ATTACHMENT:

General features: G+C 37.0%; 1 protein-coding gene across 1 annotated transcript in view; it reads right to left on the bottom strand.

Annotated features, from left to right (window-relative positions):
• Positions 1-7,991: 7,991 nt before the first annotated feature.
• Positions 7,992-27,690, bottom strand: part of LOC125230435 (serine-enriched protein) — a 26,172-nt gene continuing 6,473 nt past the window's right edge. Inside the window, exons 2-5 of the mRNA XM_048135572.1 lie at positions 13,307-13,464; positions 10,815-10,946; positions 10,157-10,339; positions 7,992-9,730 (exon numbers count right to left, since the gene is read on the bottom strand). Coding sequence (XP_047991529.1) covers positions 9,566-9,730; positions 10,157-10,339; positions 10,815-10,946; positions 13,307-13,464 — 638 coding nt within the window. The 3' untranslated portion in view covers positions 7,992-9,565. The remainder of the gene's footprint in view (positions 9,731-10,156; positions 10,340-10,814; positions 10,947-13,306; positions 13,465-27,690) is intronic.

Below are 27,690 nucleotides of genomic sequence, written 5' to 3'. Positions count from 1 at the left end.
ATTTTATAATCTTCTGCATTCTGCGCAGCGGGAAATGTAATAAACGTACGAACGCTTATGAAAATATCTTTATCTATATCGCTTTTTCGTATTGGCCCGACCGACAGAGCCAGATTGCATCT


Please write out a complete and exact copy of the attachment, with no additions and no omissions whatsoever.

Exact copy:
General features: G+C 37.0%; 1 protein-coding gene across 1 annotated transcript in view; it reads right to left on the bottom strand.

Annotated features, from left to right (window-relative positions):
• Positions 1-7,991: 7,991 nt before the first annotated feature.
• Positions 7,992-27,690, bottom strand: part of LOC125230435 (serine-enriched protein) — a 26,172-nt gene continuing 6,473 nt past the window's right edge. Inside the window, exons 2-5 of the mRNA XM_048135572.1 lie at positions 13,307-13,464; positions 10,815-10,946; positions 10,157-10,339; positions 7,992-9,730 (exon numbers count right to left, since the gene is read on the bottom strand). Coding sequence (XP_047991529.1) covers positions 9,566-9,730; positions 10,157-10,339; positions 10,815-10,946; positions 13,307-13,464 — 638 coding nt within the window. The 3' untranslated portion in view covers positions 7,992-9,565. The remainder of the gene's footprint in view (positions 9,731-10,156; positions 10,340-10,814; positions 10,947-13,306; positions 13,465-27,690) is intronic.

Below are 27,690 nucleotides of genomic sequence, written 5' to 3'. Positions count from 1 at the left end.
ATTTTATAATCTTCTGCATTCTGCGCAGCGGGAAATGTAATAAACGTACGAACGCTTATGAAAATATCTTTATCTATATCGCTTTTTCGTATTGGCCCGACCGACAGAGCCAGATTGCATCT